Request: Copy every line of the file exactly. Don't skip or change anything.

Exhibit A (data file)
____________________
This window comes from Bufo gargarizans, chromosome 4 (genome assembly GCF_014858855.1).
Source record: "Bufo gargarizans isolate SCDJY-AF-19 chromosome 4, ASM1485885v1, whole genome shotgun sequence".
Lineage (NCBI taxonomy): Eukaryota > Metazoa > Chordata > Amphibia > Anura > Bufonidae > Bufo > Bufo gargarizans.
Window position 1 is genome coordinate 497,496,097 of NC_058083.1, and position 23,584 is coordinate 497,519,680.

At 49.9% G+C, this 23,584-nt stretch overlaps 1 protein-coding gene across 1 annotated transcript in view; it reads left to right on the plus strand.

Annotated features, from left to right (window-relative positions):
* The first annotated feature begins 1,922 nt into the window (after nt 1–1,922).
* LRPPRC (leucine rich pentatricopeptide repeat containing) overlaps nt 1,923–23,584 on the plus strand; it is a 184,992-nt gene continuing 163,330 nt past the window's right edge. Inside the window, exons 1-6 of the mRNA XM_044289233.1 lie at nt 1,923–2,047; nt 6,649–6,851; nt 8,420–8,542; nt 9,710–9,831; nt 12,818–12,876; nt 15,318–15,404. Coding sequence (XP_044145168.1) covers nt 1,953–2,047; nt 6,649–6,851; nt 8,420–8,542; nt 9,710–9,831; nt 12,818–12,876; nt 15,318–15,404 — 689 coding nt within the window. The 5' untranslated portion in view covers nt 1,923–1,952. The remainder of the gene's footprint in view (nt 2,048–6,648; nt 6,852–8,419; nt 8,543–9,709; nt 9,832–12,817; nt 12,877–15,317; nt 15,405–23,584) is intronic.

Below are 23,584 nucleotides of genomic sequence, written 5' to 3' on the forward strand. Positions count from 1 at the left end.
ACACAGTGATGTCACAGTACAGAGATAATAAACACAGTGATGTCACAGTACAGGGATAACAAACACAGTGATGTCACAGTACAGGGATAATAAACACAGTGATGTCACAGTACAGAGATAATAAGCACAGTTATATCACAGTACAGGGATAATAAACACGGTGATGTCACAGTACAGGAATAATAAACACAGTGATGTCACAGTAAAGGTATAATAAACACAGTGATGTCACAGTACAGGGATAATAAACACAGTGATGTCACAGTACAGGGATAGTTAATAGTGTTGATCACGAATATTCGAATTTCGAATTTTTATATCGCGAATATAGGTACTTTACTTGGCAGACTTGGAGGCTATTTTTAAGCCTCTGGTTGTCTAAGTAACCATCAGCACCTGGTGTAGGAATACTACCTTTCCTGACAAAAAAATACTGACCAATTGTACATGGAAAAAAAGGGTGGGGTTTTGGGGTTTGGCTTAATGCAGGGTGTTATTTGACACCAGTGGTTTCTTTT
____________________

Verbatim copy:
This window comes from Bufo gargarizans, chromosome 4 (genome assembly GCF_014858855.1).
Source record: "Bufo gargarizans isolate SCDJY-AF-19 chromosome 4, ASM1485885v1, whole genome shotgun sequence".
Lineage (NCBI taxonomy): Eukaryota > Metazoa > Chordata > Amphibia > Anura > Bufonidae > Bufo > Bufo gargarizans.
Window position 1 is genome coordinate 497,496,097 of NC_058083.1, and position 23,584 is coordinate 497,519,680.

At 49.9% G+C, this 23,584-nt stretch overlaps 1 protein-coding gene across 1 annotated transcript in view; it reads left to right on the plus strand.

Annotated features, from left to right (window-relative positions):
* The first annotated feature begins 1,922 nt into the window (after nt 1–1,922).
* LRPPRC (leucine rich pentatricopeptide repeat containing) overlaps nt 1,923–23,584 on the plus strand; it is a 184,992-nt gene continuing 163,330 nt past the window's right edge. Inside the window, exons 1-6 of the mRNA XM_044289233.1 lie at nt 1,923–2,047; nt 6,649–6,851; nt 8,420–8,542; nt 9,710–9,831; nt 12,818–12,876; nt 15,318–15,404. Coding sequence (XP_044145168.1) covers nt 1,953–2,047; nt 6,649–6,851; nt 8,420–8,542; nt 9,710–9,831; nt 12,818–12,876; nt 15,318–15,404 — 689 coding nt within the window. The 5' untranslated portion in view covers nt 1,923–1,952. The remainder of the gene's footprint in view (nt 2,048–6,648; nt 6,852–8,419; nt 8,543–9,709; nt 9,832–12,817; nt 12,877–15,317; nt 15,405–23,584) is intronic.

Below are 23,584 nucleotides of genomic sequence, written 5' to 3' on the forward strand. Positions count from 1 at the left end.
ACACAGTGATGTCACAGTACAGAGATAATAAACACAGTGATGTCACAGTACAGGGATAACAAACACAGTGATGTCACAGTACAGGGATAATAAACACAGTGATGTCACAGTACAGAGATAATAAGCACAGTTATATCACAGTACAGGGATAATAAACACGGTGATGTCACAGTACAGGAATAATAAACACAGTGATGTCACAGTAAAGGTATAATAAACACAGTGATGTCACAGTACAGGGATAATAAACACAGTGATGTCACAGTACAGGGATAGTTAATAGTGTTGATCACGAATATTCGAATTTCGAATTTTTATATCGCGAATATAGGTACTTTACTTGGCAGACTTGGAGGCTATTTTTAAGCCTCTGGTTGTCTAAGTAACCATCAGCACCTGGTGTAGGAATACTACCTTTCCTGACAAAAAAATACTGACCAATTGTACATGGAAAAAAAGGGTGGGGTTTTGGGGTTTGGCTTAATGCAGGGTGTTATTTGACACCAGTGGTTTCTTTT